The importance of social media to our daily lives is enabled by the great leap forward in technology. Ongoing technological innovation also allows online trading platforms to offer increasing choice and power to individual and institutional investors. The creation of the Social Media basket means traders and investors can now take a position in the technology they use every day.
 
 

Social media basket constituents

The Social Media basket consists of the following 12 constituents.
 

Alphabet Inc – Class A (10% weighting)

Google-owner Alphabet owns the video-sharing phenomenon YouTube, after Google paid $1.65bn to acquire it in 2006.
 

Facebook (10% weighting)

The social networking giant, Facebook, was launched back in 2004, and famously created by Harvard university students including Mark Zuckerberg.

InterActiveCorp (10% weighting)

InterActiveCorp (IAC) is a leading US media and internet company, comprising more than 150 worldwide brands and products, including video-sharing site Vimeo. It also has a majority ownership of Match Group, whose portfolio includes dating brands Tinder, Match and Plenty of Fish.
 

Match Group (10% weighting)

The pioneer of online dating, US internet firm Match owns a host of well-known brands, including Hinge, OKCupid, Plenty of Fish, Tinder and Match.com.

Pinterest (10% weighting)

Launched in 2010, Pinterest is a visual discovery tool, helping people to share ideas and search for inspiration across various interests. Users can search for a topic they’re interested in and pin an idea to their own board.

Twitter (10% weighting)

Created in 2006, Twitter has become a hugely popular tool with 145m active daily users, who can use up to 280 characters to communicate and interact with other users. The social media platform has become an increasingly popular source for breaking news.
 

See all
 

Why trade on social media?

The social media industry has taken off in the 21st century, with a host of start-ups launched in the early part of the century now huge, household names, providing services to millions of people worldwide.  
 

The bullish stance

  • Traders and investors can trade in companies and technology they are familiar with and use on a daily basis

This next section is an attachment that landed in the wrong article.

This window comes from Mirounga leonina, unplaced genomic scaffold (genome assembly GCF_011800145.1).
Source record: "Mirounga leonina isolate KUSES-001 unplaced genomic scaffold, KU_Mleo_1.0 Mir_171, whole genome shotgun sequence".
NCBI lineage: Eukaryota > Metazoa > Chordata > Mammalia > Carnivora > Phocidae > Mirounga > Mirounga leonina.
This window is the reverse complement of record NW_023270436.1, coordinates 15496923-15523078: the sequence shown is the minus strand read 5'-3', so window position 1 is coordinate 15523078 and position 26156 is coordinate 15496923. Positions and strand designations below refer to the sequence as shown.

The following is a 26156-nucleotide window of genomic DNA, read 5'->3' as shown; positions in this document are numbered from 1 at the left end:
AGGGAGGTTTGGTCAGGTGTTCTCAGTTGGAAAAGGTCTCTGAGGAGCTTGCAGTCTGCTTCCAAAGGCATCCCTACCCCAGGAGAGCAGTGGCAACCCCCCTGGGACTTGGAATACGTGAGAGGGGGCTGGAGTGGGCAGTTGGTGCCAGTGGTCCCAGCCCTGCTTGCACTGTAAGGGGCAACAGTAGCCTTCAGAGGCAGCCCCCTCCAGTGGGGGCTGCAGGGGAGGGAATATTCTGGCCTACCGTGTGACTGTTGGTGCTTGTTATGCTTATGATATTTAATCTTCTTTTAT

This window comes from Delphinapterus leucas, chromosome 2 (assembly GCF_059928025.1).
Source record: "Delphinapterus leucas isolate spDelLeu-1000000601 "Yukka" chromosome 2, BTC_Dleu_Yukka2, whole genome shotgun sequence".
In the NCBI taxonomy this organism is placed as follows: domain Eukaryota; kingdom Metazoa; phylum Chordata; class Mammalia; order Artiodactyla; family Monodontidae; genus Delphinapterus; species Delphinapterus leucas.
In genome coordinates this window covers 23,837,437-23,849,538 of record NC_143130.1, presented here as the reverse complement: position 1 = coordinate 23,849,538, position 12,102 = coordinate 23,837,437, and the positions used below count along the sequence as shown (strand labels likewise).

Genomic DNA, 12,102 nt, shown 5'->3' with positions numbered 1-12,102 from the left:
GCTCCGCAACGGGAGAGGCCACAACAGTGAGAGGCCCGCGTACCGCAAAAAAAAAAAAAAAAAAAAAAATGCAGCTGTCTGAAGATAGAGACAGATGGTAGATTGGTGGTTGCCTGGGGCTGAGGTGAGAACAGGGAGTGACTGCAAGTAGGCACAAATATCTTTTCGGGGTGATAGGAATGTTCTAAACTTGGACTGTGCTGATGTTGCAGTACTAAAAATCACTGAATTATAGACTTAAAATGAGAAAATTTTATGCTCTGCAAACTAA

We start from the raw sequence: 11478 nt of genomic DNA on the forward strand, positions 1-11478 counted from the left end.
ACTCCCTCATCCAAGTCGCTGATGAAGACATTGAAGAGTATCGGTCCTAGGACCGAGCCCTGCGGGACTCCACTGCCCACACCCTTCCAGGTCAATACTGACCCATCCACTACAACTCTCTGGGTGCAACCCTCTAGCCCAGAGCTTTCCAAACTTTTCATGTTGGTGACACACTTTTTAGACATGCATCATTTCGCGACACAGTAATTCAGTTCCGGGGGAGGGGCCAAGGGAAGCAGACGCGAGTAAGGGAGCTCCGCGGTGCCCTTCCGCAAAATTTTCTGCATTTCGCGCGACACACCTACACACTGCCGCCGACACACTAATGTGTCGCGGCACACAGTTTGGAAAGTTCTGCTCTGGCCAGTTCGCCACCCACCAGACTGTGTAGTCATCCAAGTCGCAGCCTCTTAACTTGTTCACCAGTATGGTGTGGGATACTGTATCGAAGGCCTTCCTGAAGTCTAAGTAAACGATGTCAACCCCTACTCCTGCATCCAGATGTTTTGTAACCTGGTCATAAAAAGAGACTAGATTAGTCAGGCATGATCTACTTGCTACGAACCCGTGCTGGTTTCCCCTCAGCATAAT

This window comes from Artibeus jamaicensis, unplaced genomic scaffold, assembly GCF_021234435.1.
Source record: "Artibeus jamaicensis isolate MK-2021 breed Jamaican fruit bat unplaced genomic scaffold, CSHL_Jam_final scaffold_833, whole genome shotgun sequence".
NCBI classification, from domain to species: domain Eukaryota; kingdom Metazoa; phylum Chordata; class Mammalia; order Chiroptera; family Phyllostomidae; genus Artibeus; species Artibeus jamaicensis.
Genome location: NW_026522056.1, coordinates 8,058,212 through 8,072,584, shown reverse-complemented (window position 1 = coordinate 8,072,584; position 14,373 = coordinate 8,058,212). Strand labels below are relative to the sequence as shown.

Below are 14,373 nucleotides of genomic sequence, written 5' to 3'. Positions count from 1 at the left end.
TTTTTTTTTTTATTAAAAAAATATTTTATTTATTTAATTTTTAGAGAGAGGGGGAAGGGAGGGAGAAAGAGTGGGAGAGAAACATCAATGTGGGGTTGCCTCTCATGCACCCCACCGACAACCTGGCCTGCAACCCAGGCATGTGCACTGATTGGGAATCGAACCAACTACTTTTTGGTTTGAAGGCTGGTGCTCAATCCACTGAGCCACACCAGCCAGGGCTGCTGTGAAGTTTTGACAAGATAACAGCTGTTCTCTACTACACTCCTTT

• Social media has become increasingly important to people’s daily lives across the globe, facilitated by fast-moving technological advances
  • Ongoing technological innovation also allows online trading platforms to offer increasing choice

The pessimistic attitude

  • Social media has received negative press at times due to facilitating certain organisations and allowing them to spread their message, such as far-right groups and terrorist organisations
  • Similarly, some social platforms have faced criticism for not closing down some accounts quickly enough, and there are question marks over how types of abuse, such as racism, and ‘trolling’ can be completely stamped out
  • There are environmental concerns around the increasing global emissions produced by powering the internet
  • A number of start-ups have failed to make the grade and fallen by the wayside, and there remains a possibility that certain groups of people will turn away from social media if they feel it becomes tiresome and monotonous

Trade on share baskets

Get exposure to trending industry themes with share baskets:
 
  • Gaming
  • Mobile Payments
  • Renewable Energy
  • 5G

 

Find out more about the Social Media basket

​View product details, live charts and related articles on our Social Media basket page.